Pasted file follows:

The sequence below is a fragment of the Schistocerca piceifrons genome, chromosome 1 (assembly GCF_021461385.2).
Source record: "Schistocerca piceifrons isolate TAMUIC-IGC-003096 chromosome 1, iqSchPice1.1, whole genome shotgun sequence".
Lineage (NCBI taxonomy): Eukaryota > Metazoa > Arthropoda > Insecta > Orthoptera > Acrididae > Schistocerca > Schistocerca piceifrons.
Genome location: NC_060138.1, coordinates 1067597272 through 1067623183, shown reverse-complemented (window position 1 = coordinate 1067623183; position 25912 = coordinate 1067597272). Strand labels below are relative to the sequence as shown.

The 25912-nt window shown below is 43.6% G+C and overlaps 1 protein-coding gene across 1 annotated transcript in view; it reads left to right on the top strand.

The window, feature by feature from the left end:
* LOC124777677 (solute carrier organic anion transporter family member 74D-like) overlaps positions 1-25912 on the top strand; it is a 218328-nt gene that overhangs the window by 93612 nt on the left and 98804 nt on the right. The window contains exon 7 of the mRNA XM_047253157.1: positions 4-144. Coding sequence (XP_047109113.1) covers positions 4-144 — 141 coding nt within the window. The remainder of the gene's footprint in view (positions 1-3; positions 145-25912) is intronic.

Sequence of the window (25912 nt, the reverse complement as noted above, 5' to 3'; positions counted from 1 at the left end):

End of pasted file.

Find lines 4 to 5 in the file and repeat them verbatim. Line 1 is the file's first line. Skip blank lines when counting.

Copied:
Genome location: NC_060138.1, coordinates 1067597272 through 1067623183, shown reverse-complemented (window position 1 = coordinate 1067623183; position 25912 = coordinate 1067597272). Strand labels below are relative to the sequence as shown.

The 25912-nt window shown below is 43.6% G+C and overlaps 1 protein-coding gene across 1 annotated transcript in view; it reads left to right on the top strand.